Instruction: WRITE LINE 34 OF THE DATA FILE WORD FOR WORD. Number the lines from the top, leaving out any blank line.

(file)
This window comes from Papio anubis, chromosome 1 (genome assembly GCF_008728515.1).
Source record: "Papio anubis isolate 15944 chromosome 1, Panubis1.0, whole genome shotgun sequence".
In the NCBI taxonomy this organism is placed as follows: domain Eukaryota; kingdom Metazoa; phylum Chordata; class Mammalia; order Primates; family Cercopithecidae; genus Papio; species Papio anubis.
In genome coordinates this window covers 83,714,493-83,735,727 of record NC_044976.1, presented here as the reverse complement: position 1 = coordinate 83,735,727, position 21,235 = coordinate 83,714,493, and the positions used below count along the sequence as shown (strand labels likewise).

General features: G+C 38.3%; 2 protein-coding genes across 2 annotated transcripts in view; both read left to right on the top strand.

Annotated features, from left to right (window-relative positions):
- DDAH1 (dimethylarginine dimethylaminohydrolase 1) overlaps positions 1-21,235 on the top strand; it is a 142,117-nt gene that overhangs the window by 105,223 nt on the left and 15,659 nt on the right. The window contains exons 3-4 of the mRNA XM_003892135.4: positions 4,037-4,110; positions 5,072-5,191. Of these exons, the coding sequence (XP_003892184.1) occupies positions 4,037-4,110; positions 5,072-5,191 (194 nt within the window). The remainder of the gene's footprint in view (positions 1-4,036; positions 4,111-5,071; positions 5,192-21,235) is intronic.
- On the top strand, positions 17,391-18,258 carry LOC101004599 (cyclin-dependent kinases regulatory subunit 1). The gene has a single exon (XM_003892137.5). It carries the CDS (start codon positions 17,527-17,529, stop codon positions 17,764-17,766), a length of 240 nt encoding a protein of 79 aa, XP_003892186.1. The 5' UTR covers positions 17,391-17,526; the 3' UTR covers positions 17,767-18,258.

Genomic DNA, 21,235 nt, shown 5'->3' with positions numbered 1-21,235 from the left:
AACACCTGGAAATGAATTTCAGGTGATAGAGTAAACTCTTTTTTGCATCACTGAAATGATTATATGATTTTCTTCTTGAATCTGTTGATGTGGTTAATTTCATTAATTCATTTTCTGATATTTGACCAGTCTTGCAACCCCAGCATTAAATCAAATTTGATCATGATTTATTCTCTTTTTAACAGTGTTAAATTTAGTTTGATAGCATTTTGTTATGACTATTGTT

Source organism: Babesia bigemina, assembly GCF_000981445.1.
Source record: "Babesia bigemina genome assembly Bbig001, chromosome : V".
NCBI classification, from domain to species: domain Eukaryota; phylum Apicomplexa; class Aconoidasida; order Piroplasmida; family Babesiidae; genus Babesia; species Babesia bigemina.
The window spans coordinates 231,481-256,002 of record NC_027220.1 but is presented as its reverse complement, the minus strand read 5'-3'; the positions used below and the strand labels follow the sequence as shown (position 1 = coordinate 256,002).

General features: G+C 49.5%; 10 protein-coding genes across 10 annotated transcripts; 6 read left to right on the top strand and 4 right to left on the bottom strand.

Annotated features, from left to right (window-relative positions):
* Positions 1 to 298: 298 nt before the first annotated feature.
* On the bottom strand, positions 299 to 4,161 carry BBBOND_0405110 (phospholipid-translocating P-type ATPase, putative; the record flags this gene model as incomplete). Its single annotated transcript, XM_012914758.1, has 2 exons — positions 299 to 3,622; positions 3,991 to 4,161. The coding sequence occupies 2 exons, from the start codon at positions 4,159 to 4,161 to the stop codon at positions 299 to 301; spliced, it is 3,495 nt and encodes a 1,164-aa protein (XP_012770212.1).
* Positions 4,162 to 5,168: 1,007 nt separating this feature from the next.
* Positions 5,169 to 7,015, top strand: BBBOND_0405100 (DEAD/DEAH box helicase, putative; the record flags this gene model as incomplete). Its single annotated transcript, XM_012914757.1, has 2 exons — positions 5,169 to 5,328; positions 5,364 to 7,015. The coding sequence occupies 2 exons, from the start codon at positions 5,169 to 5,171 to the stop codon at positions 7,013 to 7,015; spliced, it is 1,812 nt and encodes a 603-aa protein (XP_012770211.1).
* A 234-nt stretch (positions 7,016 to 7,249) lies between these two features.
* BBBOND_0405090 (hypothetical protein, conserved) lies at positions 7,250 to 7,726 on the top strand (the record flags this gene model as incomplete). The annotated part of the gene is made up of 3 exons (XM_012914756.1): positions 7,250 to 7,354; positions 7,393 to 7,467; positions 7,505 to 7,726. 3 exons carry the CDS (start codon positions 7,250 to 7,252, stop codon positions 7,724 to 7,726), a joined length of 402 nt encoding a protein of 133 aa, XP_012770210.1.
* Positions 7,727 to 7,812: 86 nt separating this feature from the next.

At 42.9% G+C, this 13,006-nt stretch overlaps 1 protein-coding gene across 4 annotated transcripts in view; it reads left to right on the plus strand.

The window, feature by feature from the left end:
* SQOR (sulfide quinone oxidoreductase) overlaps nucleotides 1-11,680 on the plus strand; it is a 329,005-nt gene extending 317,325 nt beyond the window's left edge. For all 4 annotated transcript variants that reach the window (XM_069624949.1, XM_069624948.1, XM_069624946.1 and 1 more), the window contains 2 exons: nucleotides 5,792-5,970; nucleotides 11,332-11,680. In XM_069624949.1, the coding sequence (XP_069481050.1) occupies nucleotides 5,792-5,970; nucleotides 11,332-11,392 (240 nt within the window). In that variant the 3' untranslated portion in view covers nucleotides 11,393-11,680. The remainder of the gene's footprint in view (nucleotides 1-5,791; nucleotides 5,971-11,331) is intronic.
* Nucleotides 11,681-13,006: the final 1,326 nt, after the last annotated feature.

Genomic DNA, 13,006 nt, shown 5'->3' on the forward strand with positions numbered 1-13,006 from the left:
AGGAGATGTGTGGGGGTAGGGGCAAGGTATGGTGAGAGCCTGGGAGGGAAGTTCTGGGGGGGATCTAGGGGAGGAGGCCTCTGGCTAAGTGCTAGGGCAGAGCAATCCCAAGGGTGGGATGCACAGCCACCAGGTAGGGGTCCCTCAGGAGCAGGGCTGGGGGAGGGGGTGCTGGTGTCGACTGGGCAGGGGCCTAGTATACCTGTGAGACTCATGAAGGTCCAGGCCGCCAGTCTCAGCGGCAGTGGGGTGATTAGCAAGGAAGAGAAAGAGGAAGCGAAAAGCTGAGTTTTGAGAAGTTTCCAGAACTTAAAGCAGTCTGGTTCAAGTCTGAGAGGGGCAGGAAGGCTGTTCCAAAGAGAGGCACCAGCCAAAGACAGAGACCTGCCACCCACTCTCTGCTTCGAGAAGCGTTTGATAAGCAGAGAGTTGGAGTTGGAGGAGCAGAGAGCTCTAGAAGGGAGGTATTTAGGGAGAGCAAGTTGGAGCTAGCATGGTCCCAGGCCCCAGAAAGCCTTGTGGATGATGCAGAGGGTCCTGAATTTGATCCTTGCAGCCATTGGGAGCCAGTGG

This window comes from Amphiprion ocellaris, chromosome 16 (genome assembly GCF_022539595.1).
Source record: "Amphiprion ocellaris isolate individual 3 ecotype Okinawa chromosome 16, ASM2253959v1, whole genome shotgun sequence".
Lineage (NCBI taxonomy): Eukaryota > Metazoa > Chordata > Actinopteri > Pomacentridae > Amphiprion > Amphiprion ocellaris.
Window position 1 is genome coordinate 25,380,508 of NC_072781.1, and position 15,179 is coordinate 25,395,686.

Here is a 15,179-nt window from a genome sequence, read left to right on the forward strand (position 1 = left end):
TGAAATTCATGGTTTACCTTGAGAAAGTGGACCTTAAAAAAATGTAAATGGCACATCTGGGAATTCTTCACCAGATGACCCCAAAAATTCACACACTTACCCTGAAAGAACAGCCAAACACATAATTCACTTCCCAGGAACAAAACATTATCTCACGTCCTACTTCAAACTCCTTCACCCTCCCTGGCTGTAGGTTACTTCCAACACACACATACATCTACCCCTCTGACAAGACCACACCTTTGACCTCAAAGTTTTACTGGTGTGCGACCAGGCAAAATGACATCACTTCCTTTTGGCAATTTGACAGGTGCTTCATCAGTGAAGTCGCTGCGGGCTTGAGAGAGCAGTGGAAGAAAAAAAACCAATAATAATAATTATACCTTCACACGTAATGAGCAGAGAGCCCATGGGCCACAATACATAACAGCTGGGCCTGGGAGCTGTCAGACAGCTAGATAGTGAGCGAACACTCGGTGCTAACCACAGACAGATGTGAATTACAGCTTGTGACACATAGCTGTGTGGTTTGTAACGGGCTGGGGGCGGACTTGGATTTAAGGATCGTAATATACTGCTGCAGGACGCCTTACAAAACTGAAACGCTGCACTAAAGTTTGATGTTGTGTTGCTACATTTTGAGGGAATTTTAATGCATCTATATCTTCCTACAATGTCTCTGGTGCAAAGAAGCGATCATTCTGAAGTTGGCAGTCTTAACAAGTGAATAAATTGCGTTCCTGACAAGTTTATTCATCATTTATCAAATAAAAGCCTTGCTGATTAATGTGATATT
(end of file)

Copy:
Here is a 15,179-nt window from a genome sequence, read left to right on the forward strand (position 1 = left end):